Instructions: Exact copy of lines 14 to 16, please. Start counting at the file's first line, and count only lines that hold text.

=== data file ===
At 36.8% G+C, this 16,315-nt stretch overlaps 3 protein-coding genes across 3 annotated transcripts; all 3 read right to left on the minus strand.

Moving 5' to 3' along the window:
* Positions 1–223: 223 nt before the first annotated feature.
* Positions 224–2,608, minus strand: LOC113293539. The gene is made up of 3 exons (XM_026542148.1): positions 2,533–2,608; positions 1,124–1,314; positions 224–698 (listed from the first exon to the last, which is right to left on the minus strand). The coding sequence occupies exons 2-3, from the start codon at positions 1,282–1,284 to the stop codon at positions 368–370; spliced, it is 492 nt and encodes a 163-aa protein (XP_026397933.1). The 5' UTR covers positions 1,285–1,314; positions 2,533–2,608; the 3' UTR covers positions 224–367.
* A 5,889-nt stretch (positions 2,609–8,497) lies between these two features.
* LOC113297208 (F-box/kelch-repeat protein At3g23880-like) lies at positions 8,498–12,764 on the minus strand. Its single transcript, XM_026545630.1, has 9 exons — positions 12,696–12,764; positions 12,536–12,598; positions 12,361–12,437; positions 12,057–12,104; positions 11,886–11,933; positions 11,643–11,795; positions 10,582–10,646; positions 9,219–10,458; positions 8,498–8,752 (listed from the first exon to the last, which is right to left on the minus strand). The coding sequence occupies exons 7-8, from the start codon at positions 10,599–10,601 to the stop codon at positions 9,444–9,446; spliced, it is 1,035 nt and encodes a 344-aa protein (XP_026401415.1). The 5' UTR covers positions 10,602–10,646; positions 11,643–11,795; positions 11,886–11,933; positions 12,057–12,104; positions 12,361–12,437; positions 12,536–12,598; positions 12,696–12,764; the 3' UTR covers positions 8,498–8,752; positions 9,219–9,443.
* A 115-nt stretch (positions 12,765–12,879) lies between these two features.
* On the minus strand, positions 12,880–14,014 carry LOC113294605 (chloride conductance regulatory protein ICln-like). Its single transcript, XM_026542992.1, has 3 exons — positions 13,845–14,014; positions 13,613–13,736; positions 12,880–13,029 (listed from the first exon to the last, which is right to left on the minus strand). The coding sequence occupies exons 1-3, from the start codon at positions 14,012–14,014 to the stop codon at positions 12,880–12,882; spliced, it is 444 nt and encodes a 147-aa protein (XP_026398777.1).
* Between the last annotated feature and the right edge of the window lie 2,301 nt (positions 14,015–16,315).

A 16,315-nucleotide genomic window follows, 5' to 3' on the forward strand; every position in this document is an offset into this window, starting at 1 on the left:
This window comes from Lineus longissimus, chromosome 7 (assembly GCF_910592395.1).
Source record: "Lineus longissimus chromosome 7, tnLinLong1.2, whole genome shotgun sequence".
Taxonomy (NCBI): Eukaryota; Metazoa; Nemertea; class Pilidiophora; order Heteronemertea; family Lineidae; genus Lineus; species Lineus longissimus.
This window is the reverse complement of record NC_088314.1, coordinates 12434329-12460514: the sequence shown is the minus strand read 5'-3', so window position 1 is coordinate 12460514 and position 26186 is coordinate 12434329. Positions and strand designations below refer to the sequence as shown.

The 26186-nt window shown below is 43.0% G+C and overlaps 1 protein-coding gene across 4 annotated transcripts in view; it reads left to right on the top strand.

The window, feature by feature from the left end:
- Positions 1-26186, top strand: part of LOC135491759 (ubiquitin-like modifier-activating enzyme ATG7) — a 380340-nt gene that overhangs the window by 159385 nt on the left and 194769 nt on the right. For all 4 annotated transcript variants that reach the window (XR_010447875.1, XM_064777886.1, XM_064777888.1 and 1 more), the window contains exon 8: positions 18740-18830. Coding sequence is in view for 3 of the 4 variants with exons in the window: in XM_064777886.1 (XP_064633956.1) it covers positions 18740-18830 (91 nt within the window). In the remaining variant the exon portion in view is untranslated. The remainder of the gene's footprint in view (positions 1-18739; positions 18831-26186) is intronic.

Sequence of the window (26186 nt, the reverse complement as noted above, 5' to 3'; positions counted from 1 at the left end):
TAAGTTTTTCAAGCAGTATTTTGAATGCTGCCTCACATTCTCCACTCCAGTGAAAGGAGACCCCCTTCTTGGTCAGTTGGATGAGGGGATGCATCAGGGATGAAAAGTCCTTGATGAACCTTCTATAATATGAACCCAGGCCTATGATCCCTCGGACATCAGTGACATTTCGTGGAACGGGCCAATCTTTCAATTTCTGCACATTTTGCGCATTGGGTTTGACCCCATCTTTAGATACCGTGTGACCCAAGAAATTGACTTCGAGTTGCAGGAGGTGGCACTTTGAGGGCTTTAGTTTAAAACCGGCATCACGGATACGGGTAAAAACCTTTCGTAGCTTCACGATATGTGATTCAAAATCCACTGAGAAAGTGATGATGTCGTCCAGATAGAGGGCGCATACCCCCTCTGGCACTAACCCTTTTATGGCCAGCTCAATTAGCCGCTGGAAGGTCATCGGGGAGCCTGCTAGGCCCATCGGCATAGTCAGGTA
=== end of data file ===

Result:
This window is the reverse complement of record NC_088314.1, coordinates 12434329-12460514: the sequence shown is the minus strand read 5'-3', so window position 1 is coordinate 12460514 and position 26186 is coordinate 12434329. Positions and strand designations below refer to the sequence as shown.

The 26186-nt window shown below is 43.0% G+C and overlaps 1 protein-coding gene across 4 annotated transcripts in view; it reads left to right on the top strand.

The window, feature by feature from the left end: